NEW YORK (AdAge.com) -- In a PR masterstroke for the world's largest drug maker, Pfizer today said it will provide free select prescription drugs to Americans and their families who lose their jobs and -- as a result -- their health insurance.
The first-of-its-kind program for Big Pharma brings to mind Hyundai's groundbreaking "Assurance" program earlier this year, when it became the first automaker to offer to pick up the consumer's car payments if they lose their job. In Pfizer's case, the idea came as a suggestion made by an employee at a Pfizer meeting four and a half weeks ago.
Pfizer's program, called Maintain (an acronym for Medicines Assistance for Those who Are in Need), will provide newly unemployed Americans and their families more than 70 primary-care drugs manufactured by Pfizer, including cholesterol-lowering agent Lipitor, at no charge. To become eligible, patients must prove financial hardship and lack of insurance coverage, as well as demonstrate that they have been taking the Pfizer medication for at least three months prior to losing their jobs. The program only applies to those who lose their jobs in 2009.
The program "shows great courage and heart to step forward and provide people with the health care they need in times of national distress," said Peter Pitts, partner and director of global health care at PR firm Porter Novelli. Not to mention it has a pleasant side effect: "It's probably worth more than $100 million in free advertising," said Dorothy Wetzel, the former VP-consumer marketing at Pfizer who now runs her own health-care ad agency, Extrovertic. "Think of the goodwill, think of the brand advocates they're creating by providing these medicines. You have somebody who's going to say 'I lost my job but I can still get my Lipitor for free? I'm going to tell everybody.' And all the studies show that some of the biggest influencers in health care are friends and family. People are going to be talking about this."
Not its first assistance program
While this particular promise is unique to the industry, this is not the first financial-assistance program in the U.S. that Pfizer has developed. For more than 20 years the company has offered support through a number of programs that cater to individuals with low incomes or who are uninsured or underinsured, among other things. And the company will continue to do so, said spokesman Ray Kerins. "[This program] is, in many ways, the next step in evolution of decades of work," he said. "If you don't have medicine, you shouldn't lose access to it because you've lost your job."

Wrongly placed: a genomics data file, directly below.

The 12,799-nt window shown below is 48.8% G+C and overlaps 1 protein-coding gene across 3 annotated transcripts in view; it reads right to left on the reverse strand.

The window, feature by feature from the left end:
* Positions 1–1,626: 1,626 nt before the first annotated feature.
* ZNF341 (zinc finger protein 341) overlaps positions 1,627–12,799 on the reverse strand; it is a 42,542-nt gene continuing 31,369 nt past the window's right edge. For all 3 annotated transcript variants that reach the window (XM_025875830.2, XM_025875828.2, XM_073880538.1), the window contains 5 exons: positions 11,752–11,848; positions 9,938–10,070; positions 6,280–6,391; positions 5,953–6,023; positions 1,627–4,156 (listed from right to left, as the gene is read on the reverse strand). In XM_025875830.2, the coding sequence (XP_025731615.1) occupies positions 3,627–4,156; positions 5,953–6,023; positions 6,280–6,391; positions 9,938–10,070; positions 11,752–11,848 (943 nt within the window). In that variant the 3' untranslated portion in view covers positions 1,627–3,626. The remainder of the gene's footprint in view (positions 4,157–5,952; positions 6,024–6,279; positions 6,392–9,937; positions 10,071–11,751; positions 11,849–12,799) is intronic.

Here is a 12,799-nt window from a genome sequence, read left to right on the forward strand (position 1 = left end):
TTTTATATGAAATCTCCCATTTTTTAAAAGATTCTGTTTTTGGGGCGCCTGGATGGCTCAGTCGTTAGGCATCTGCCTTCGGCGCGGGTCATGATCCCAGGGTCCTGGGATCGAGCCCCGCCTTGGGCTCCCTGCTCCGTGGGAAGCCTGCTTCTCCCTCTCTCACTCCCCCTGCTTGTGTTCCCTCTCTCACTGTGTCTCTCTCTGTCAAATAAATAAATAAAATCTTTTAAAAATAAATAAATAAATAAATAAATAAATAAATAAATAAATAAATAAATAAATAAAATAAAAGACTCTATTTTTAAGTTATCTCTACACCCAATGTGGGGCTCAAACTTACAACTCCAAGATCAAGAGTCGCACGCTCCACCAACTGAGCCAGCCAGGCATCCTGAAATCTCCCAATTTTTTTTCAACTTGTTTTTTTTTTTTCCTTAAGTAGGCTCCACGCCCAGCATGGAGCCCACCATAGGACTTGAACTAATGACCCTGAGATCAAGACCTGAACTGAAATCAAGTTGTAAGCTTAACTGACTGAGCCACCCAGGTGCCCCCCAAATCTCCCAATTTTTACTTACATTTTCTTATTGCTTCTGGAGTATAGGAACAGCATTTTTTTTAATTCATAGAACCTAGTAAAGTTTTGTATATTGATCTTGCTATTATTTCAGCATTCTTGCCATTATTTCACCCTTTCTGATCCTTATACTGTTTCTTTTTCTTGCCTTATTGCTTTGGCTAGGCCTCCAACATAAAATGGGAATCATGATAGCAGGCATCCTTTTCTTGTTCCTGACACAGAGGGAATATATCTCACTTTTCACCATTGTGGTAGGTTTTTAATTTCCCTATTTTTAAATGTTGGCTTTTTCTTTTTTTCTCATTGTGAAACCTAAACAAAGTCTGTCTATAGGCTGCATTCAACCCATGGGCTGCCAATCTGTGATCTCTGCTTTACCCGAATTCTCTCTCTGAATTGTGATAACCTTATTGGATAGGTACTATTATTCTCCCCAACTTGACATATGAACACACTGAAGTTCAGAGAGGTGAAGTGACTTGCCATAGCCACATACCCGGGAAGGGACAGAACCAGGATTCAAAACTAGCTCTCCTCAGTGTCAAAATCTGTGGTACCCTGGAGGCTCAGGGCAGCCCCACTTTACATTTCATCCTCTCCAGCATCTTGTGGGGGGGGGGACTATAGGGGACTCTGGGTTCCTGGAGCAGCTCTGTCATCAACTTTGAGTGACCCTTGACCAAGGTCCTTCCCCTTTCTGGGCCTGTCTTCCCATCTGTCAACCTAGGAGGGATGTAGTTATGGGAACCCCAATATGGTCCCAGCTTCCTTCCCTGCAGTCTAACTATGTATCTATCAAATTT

Clearly, there's a need, given evidence that Americans are cutting back on their prescribed medicines during the recession. According to an April 2009 Kaiser Family Foundation tracking poll, within the last 12 months, six out of 10 Americans said they or their families put off medical care due to cost. Some 29% of said they did not fill a prescription for medicine and 18% cut their pills in half or skipped doses of medicine.
Mr. Kerins declined to comment on how much the new program will cost Pfizer or how many patients will be eligible. But from 2004 through 2008, Pfizer's existing patient-assistance programs helped more than 1.5 million people get 51 million prescriptions for free or at a reduced cost -- an estimated $4.8 billion cost to the company.
A former high-ranking pharmaceutical company executive said the cost to Pfizer for this new push may not be as high as people think. "Most of the money [drug companies spend] is in [research and development]," said the former executive, who asked not to be identified. "It doesn't cost a lot to manufacture the pills or package them."
On the flip side, not only does Pfizer stand to gain from the move, but so does the entire industry, which has taken a beating from critics who charge that its advertising influences consumers to ask physicians for drugs they don't need.
Pfizer is counting on word-of-mouth to bring attention to the new program. It will not advertise through traditional media, and it won't need to. Seamus Fernandez, a pharmaceutical analyst at Leerink Swan, called the move "smart PR," not only for Pfizer, but for the industry as a whole. "As we approach health-care reform legislation, I think pharmaceutical companies will continue to announce and implement programs like this in order to keep public perception from sliding, which could result in more onerous legislative decisions," he said.
"My suspicion is that they probably wouldn't be doing the program if it had a genuine negative impact on their profit and loss statement in the long-term," Mr. Fernandez said, noting that the company is not, for example, doling out free oncology drugs -- which are much more expensive that those for primary care.
Still, when it comes to competing pharmaceutical companies, Mr. Pitts said Pfizer's efforts are unparalleled. "Pfizer is taking a leadership position and should be congratulated for it," he said, noting the financial enormity of the commitment. "Not everybody can do the same thing."
Since the economy soured, various pharmacies have implemented cost-savings programs for consumers. Weis Markets launched a 90-day, $9.99 generic prescription plan program in October that it expanded in February to include more than 400 drugs. Last month CVS Pharmacy started offering additional store credit (called Extra Bucks) to customers purchasing prescriptions between May 1 and June 15.
Ms. Wetzel, who was part of the previous patient assistance programs at Pfizer, said she was surprised with how quickly the Pfizer program came together. "I'm impressed," she said. "Those other programs were in development for years. They're showing an increased nimbleness on the part of Big Pharma. But it's great. It shows the commitment to patient care that goes beyond the delivery of drugs and medicine. Doing things like this makes pharma companies more relevant."